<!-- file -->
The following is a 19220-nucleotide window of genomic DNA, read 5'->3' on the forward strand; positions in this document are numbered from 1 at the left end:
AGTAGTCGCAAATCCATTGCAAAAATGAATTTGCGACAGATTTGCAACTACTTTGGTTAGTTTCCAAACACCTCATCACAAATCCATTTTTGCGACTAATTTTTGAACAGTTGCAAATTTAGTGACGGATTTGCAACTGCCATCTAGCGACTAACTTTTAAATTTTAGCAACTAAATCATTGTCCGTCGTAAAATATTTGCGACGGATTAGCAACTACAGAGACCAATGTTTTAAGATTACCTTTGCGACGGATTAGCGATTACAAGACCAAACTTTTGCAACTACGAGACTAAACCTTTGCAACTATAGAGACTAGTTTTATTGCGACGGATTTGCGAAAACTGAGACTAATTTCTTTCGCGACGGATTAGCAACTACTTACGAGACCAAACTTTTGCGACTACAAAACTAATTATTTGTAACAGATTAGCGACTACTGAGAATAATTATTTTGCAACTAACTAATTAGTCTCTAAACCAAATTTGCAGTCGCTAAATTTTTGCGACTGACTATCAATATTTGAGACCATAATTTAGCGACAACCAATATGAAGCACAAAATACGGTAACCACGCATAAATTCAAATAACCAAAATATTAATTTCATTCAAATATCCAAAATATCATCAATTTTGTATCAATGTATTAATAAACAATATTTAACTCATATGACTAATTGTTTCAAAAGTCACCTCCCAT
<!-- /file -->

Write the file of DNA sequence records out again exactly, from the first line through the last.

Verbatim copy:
The following is a 19220-nucleotide window of genomic DNA, read 5'->3' on the forward strand; positions in this document are numbered from 1 at the left end:
AGTAGTCGCAAATCCATTGCAAAAATGAATTTGCGACAGATTTGCAACTACTTTGGTTAGTTTCCAAACACCTCATCACAAATCCATTTTTGCGACTAATTTTTGAACAGTTGCAAATTTAGTGACGGATTTGCAACTGCCATCTAGCGACTAACTTTTAAATTTTAGCAACTAAATCATTGTCCGTCGTAAAATATTTGCGACGGATTAGCAACTACAGAGACCAATGTTTTAAGATTACCTTTGCGACGGATTAGCGATTACAAGACCAAACTTTTGCAACTACGAGACTAAACCTTTGCAACTATAGAGACTAGTTTTATTGCGACGGATTTGCGAAAACTGAGACTAATTTCTTTCGCGACGGATTAGCAACTACTTACGAGACCAAACTTTTGCGACTACAAAACTAATTATTTGTAACAGATTAGCGACTACTGAGAATAATTATTTTGCAACTAACTAATTAGTCTCTAAACCAAATTTGCAGTCGCTAAATTTTTGCGACTGACTATCAATATTTGAGACCATAATTTAGCGACAACCAATATGAAGCACAAAATACGGTAACCACGCATAAATTCAAATAACCAAAATATTAATTTCATTCAAATATCCAAAATATCATCAATTTTGTATCAATGTATTAATAAACAATATTTAACTCATATGACTAATTGTTTCAAAAGTCACCTCCCAT